Barry Diller Steps Down as IAC CEO
The firm names Match.com's Greg Blatt new CEO, while Diller will focus on the chairman role.
NEW YORK – Barry Diller stepped down as CEO of IAC on Thursday morning.
His company unveiled a deal with John Malone’s Liberty Media that will see the latter exchange its entire stake in the online company for $220 million in cash, as well as the Evite and Gifts.com businesses.
IAC also said that Diller will focus on the role of chairman and senior executive at the company, with Match.com CEO Greg Blatt taking over as CEO. Diller said IAC needs "a full time aggressive and aspirational” CEO, and Blatt can provide leadership to ensure the company can "grow and thrive many years into the future." Diller also highlighted his continued commitment to IAC by saying that he is "not going anywhere."
After the Liberty deal, Diller owns about 34% of IAC, the largest individual stake in the firm. He has the right to expand it to 41% over the next nine months.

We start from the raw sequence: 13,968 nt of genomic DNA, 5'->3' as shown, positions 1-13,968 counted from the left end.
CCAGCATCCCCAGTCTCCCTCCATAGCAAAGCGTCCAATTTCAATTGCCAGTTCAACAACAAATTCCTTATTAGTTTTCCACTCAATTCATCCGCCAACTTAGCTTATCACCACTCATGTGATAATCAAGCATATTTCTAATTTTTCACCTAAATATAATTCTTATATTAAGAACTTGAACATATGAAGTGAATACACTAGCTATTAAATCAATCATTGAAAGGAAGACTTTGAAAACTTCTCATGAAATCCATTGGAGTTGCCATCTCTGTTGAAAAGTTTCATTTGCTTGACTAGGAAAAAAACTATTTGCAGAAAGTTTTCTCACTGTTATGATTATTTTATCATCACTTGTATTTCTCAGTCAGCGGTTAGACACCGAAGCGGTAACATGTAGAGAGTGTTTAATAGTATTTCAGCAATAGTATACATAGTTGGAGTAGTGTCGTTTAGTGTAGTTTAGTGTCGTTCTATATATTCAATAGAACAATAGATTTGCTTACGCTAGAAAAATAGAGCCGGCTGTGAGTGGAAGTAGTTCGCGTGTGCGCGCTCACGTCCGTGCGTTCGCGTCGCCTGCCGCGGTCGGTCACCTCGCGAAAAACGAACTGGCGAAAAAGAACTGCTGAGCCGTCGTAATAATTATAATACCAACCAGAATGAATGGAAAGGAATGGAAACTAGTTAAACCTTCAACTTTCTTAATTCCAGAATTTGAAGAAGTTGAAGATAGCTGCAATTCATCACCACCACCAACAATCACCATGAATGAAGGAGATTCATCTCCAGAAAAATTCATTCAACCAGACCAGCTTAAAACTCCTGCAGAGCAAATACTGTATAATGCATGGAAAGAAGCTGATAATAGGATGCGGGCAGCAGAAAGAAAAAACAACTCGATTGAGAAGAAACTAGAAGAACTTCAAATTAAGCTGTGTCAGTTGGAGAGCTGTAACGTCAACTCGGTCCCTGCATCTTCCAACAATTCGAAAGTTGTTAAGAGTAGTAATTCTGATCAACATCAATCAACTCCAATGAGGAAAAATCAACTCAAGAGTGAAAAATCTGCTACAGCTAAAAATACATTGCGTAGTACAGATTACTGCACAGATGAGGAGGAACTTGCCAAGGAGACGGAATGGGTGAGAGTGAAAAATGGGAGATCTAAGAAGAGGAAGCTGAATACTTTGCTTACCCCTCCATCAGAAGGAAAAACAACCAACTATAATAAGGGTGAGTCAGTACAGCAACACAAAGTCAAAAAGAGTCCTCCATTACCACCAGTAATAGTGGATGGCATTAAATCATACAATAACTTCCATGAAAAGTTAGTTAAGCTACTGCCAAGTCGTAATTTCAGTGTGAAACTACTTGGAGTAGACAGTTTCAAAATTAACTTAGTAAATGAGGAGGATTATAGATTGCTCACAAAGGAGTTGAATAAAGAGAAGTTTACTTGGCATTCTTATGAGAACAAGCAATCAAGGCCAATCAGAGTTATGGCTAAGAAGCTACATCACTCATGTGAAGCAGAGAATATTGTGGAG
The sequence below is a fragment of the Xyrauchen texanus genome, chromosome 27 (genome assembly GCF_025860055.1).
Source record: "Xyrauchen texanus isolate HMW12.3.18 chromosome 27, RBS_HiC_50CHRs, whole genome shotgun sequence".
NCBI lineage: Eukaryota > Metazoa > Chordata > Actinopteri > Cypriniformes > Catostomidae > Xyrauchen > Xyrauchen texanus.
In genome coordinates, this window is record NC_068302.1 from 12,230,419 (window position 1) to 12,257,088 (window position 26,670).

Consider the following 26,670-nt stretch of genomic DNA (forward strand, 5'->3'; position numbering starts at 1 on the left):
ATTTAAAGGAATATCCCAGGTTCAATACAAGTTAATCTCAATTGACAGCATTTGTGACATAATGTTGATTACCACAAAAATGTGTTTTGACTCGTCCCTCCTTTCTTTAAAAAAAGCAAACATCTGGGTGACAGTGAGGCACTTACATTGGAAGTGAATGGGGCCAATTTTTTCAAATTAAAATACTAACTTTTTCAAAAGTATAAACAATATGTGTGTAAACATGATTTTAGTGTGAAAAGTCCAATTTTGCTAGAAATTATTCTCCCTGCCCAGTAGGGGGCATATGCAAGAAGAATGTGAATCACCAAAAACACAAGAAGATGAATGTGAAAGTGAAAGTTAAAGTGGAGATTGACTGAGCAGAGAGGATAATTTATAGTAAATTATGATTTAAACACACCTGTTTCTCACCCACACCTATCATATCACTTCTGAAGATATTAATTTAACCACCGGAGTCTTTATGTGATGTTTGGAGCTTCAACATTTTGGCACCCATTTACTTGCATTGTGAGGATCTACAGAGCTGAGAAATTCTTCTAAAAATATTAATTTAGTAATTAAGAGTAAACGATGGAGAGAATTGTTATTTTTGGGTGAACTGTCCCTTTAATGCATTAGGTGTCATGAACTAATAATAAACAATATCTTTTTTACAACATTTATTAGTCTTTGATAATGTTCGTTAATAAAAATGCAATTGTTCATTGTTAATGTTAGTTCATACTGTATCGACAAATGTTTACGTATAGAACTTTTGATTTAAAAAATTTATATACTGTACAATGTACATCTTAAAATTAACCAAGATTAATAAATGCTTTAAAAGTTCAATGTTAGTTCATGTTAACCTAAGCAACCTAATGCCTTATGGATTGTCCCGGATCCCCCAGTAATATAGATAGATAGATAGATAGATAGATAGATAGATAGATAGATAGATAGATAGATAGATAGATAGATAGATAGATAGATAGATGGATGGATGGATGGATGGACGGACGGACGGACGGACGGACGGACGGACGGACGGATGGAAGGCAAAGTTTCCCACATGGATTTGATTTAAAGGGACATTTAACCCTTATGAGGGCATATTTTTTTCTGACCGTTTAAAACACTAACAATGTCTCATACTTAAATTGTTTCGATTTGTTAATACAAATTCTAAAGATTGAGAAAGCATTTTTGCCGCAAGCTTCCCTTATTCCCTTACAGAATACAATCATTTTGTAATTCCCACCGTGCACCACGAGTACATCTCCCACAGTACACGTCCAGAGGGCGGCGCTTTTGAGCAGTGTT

The two media moguls in a statement discussed their relationship. They had a falling out in a 2008 court case over how Diller used Malone's voting rights in IAC. Liberty's stake in the firm had included 60 percent of voting rights, which had been represented by Diller. Recently, Diller stepped down as chairman of Live Nation, with Malone taking over that role after tensions on the board, as first exposed by The Hollywood Reporter.
“These last 17 years of my association with John Malone and Liberty Media have been a great, and occasionally, wild ride,” Diller said. "While I'll continue my association with Dr. Malone in Expedia, and as significant shareholders of the multiple spun-off companies, Liberty's exit from IAC is a turning point, and I want to state my thanks and gratitude to Dr. Malone for his support and encouragement throughout (with one brief period of mutual discontent which we both believe was an aberration). This has been a most productive partnership and I'm glad it will continue in other venues."
Malone said the long Diller relationship “has been very beneficial in creating value for our shareholders, and this transaction represents an efficient exit for Liberty from our IAC stake.”
The online businesses Liberty is getting from IAC will become part of its Liberty Interactive arm. In classic Malone fashion, the deal is structured to be tax-free.
In their release, the companies pointed out that "Liberty and Barry Diller/IAC (and its predecessor entities) have been engaged since 1993 when Mr. Diller joined Silver King Communications." Revenue of $46 million that year grew to more than $10 billion now, they said.